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Why Red Wine Makes Me… Well Lots of Things

Why Red Wine Gives me a Headache

Alcohol and its primary breakdown product acetaldehyde, toxic when highly concentrated, get through the blood brain barrier, diffuse into fluids in your brain and spinal cord and directly irritate the meninges. Meninges are the layers of membrane that cover the brain and spinal cord (central nervous system). When the meninges are irritated, pain receptors send a signal, causing you pain at the surface of the front or back of your head. The higher the BAC (blood alcohol concentration), the less able the liver is to break down the alcohol, the longer it remains in your blood and the more likely you are to get a headache.

Sulfites are naturally occurring in all wines, but are also added to it to stop fermentation, and often as a preservative agent. This prevents the wine from to much oxidation causing spoilage. Without adding sulfur, the grape juice would turn to vinegar. Many peoples say that sulfites are the cause of the Red Wine Headache. Only 1% of the population is allergic to sulfites, meaning they lack the digestive enzyme that handles the processing of sulfites in foods. Due to the higher sugar levels however, white wines actually tend to contain higher amounts of sulfites, which renders this explanation rather moot. On top of this, dried fruit contains very high levels of sulfites, and you don’t hear many people complaining that a dried apricot gave them a headache.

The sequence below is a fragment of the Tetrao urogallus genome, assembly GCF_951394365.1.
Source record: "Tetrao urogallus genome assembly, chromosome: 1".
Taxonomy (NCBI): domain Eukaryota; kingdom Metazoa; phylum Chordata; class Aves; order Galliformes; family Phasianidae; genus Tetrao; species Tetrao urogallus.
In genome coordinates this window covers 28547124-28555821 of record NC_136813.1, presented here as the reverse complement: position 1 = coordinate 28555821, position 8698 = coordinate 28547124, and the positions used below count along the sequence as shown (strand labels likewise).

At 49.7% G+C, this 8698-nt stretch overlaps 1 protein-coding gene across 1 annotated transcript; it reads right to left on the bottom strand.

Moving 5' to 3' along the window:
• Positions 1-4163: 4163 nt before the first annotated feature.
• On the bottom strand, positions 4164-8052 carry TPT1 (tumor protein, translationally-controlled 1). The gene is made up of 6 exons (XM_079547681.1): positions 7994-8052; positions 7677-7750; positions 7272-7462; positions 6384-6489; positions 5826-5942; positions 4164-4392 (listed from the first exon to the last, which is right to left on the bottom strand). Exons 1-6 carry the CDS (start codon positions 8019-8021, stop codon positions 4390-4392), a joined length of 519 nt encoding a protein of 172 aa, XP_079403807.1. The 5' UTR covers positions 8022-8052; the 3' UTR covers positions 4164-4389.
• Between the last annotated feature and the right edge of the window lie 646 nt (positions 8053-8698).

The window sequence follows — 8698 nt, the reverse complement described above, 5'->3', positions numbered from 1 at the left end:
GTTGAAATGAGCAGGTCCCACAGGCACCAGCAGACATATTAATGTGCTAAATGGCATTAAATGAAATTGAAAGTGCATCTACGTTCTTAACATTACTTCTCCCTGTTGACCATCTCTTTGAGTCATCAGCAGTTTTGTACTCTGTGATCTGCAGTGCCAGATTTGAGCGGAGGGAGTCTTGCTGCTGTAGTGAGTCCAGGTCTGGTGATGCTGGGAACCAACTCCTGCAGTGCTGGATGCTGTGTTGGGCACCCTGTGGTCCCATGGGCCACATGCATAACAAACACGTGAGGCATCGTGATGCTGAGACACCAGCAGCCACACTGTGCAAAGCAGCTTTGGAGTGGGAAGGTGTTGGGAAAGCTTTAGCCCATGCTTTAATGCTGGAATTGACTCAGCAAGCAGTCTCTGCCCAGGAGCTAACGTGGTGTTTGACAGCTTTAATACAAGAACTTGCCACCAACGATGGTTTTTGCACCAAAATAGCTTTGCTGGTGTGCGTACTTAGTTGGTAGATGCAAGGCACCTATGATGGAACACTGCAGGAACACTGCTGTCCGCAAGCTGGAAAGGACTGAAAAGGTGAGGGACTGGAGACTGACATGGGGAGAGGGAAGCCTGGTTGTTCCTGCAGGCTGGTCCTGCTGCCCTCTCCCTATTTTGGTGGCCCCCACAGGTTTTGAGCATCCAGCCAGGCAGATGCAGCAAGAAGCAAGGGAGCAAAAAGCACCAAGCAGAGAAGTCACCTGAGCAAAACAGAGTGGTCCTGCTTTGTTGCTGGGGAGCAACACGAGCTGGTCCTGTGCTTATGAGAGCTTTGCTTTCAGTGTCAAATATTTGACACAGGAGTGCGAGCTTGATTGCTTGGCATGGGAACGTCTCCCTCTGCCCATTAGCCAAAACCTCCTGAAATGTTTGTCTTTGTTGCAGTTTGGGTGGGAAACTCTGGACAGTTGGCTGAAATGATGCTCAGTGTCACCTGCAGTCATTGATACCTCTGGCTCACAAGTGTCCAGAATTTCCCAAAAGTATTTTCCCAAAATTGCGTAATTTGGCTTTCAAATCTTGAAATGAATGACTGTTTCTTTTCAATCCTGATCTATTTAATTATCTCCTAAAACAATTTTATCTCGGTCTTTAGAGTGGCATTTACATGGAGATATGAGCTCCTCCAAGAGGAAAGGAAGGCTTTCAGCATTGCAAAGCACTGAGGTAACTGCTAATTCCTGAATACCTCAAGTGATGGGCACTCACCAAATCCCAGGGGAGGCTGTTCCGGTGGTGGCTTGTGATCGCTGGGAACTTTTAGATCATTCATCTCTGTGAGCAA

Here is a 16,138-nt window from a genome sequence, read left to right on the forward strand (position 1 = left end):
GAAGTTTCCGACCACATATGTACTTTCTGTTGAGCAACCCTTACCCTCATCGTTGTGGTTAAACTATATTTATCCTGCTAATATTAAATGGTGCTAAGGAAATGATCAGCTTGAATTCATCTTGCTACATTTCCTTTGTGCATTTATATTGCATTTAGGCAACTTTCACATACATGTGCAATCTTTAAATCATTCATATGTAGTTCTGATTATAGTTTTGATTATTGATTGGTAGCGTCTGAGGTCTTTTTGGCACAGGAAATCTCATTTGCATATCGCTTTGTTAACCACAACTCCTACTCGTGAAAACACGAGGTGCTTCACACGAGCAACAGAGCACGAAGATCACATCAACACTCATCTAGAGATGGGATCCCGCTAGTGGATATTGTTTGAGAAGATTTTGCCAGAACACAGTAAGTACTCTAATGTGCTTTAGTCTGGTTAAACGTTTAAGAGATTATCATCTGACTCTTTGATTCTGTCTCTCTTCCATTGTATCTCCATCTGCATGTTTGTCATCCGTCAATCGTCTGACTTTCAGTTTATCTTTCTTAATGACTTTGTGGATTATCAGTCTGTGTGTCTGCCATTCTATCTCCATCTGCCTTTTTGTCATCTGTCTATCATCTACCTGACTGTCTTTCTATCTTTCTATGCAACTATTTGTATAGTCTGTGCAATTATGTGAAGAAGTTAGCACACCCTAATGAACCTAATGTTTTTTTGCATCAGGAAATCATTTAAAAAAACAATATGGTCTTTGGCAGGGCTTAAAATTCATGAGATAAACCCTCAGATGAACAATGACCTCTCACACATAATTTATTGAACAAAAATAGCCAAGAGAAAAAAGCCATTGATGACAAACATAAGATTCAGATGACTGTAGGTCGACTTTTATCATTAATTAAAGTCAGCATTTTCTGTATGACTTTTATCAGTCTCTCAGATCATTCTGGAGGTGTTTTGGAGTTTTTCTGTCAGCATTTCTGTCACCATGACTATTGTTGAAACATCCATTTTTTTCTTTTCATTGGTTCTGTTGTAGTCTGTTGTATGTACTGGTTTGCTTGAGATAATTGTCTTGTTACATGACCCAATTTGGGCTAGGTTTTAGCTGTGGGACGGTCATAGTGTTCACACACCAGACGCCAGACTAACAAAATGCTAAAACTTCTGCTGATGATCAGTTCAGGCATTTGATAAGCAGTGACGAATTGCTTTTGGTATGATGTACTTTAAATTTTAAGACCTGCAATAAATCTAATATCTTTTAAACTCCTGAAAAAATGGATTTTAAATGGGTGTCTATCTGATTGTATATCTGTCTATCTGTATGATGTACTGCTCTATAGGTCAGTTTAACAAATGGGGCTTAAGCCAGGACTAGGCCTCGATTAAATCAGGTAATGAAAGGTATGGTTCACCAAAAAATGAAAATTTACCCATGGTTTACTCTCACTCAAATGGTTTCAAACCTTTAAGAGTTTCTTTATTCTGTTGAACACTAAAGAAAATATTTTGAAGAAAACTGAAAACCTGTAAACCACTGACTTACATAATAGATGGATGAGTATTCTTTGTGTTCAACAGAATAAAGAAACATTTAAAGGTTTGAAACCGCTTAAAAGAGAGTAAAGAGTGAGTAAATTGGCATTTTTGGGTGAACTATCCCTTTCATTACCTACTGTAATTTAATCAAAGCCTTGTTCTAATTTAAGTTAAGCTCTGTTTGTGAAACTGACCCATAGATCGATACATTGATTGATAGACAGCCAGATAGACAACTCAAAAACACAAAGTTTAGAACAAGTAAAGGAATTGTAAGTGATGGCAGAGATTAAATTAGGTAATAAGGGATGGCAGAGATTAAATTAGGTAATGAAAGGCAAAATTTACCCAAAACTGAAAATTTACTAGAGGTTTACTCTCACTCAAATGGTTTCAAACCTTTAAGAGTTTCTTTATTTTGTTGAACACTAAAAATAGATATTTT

Other people and experts believe that histamines are the cause of the dreadful Red Wine Headache. Red wine contains anywhere from 20-200% more histamines than do white wines. Those who are especially sensitive to histamines are deficient of a specific enzyme that breaks them down. Some experts are under the impression that it is a mix of alcohol with this deficiency that causes the headache. An easy way to test to see if an enzyme deficiency is the cause for your Red Wine Headache is to take an anti-histamine one hour prior to your first drink. If you don’t get a headache, you know its an enzyme deficiency, and to prevent the headaches, always take an anti-histamine or drink a cup of black tea (which contains Quercetin a bioflavonoid which prevents the headaches and flush reaction cause by the histamines) before you drink any red wine.

Some postulate that tannins cause the Red Wine Headache. Tannins are a substance that arises from the grape skins, seeds and stems. Since wine gets its color from the grape skins, red wine contains more tannins then does white wine. Unlike white wines, red wines are fermented while exposed to their skins and seeds. Wines can also take on tannins from the oak of the barrels they are stored and aged in. While it doesnít explain why everyone doesnít have a negative reaction, it has been hypothesized that tannins cause the excess release of the neurotransmitter serotonin, which can increase the likelihood of getting a headache. Some red wines contain fewer tannins, including Italian red wine and French red wine from Burgundy like Barbera and Dolcetto. Wines made from Sangiovese grapes, Spanish Riojas and Pinot Noir tend to also be much less tannic, and are a good choice if you suffer from Red Wine Headaches.